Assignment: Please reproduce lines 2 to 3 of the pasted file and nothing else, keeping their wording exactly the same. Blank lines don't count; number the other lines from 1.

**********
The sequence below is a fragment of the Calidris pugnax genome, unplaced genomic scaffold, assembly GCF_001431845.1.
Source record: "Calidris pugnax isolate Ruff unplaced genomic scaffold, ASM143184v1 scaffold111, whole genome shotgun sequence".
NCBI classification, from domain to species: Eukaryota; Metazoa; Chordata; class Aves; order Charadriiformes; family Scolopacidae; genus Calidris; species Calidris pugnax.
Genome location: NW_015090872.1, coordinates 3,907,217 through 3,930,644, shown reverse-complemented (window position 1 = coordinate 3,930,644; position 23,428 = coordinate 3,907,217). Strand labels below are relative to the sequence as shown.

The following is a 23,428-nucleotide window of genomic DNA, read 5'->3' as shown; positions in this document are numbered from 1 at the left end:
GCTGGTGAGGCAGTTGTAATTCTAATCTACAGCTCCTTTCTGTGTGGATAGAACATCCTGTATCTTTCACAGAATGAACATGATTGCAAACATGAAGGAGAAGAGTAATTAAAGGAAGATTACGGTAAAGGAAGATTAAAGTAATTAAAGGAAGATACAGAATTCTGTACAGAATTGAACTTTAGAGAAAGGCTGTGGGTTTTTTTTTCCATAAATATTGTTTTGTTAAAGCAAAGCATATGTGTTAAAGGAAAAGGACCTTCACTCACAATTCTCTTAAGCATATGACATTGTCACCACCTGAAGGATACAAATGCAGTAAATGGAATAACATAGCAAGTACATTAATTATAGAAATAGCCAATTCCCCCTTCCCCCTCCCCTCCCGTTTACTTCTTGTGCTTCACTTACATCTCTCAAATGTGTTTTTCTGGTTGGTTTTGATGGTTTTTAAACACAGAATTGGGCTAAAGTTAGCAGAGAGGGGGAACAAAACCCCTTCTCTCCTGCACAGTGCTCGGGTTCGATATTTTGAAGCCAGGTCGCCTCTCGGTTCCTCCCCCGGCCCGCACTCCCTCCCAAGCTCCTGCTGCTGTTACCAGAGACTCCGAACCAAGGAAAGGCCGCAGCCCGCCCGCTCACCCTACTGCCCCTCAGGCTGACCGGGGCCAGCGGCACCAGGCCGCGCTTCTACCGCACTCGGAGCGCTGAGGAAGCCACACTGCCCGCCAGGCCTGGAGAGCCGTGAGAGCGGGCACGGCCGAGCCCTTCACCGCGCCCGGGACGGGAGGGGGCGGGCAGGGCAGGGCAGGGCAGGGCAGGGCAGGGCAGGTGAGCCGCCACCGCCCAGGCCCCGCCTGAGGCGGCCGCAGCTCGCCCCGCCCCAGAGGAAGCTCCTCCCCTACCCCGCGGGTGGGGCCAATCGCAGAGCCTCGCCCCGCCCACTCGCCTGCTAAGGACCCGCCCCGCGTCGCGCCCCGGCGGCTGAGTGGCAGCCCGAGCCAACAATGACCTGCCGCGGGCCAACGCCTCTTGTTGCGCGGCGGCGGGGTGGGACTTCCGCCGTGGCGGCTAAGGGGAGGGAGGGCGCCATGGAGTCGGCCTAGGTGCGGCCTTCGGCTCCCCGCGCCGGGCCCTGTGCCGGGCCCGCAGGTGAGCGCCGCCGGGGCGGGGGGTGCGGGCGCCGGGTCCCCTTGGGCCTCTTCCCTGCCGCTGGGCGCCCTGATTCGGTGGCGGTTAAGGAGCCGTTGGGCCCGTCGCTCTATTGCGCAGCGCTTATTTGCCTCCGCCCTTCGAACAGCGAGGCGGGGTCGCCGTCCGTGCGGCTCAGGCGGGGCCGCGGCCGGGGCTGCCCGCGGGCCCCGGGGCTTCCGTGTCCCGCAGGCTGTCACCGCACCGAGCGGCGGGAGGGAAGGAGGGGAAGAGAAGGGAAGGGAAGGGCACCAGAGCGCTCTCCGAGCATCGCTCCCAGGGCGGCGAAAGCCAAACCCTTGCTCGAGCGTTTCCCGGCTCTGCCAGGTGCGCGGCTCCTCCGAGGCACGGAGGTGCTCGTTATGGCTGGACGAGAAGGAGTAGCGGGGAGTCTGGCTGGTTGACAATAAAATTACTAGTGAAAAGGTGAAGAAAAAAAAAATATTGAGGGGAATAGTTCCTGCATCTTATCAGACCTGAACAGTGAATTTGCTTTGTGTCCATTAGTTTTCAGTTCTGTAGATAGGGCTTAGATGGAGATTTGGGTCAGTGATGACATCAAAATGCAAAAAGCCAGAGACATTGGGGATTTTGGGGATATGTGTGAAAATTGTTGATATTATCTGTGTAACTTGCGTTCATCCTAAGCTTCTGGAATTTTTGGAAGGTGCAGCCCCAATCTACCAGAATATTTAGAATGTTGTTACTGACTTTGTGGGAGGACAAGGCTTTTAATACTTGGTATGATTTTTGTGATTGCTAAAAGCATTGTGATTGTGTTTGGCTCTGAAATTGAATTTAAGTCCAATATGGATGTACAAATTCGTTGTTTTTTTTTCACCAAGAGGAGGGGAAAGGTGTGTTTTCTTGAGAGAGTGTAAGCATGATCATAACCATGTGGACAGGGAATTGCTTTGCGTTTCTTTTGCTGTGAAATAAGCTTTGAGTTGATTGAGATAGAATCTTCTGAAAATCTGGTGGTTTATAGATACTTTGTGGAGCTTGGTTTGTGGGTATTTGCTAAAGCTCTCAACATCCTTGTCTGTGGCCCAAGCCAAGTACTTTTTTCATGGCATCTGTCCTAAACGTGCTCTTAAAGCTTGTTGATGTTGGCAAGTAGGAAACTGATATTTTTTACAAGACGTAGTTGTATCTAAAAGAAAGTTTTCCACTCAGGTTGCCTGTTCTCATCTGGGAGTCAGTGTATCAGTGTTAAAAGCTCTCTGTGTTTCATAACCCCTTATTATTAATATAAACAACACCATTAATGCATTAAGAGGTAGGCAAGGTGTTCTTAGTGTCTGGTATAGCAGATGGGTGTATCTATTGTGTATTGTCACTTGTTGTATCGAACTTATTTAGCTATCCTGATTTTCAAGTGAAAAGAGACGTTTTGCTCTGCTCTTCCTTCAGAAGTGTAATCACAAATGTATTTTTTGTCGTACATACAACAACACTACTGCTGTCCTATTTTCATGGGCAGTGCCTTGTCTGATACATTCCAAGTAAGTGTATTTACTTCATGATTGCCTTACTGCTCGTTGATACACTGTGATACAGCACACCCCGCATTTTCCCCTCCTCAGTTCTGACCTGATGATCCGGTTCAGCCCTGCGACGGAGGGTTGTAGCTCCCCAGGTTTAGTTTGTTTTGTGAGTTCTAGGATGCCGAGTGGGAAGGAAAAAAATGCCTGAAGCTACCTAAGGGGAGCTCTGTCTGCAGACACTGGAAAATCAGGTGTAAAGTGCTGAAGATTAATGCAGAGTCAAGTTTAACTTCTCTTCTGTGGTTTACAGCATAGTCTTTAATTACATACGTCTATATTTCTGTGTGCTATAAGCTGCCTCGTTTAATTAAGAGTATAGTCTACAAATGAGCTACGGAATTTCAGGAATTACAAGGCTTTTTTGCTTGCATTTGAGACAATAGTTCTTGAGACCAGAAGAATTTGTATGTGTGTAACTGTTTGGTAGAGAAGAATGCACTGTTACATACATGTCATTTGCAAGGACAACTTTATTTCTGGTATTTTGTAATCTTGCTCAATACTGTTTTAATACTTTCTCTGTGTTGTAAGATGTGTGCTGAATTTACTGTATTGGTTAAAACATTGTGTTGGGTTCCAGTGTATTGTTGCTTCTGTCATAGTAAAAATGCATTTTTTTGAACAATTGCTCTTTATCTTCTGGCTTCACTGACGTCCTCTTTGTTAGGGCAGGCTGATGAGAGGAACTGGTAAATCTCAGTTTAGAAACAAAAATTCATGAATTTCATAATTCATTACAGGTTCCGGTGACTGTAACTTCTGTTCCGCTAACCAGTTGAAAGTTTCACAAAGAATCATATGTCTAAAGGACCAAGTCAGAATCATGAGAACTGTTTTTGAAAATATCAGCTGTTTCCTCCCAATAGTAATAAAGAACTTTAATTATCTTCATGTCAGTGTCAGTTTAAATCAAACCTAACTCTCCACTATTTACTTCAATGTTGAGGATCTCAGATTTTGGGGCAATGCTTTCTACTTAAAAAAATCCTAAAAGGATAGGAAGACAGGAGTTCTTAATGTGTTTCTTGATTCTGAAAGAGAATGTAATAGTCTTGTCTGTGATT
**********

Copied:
Source record: "Calidris pugnax isolate Ruff unplaced genomic scaffold, ASM143184v1 scaffold111, whole genome shotgun sequence".
NCBI classification, from domain to species: Eukaryota; Metazoa; Chordata; class Aves; order Charadriiformes; family Scolopacidae; genus Calidris; species Calidris pugnax.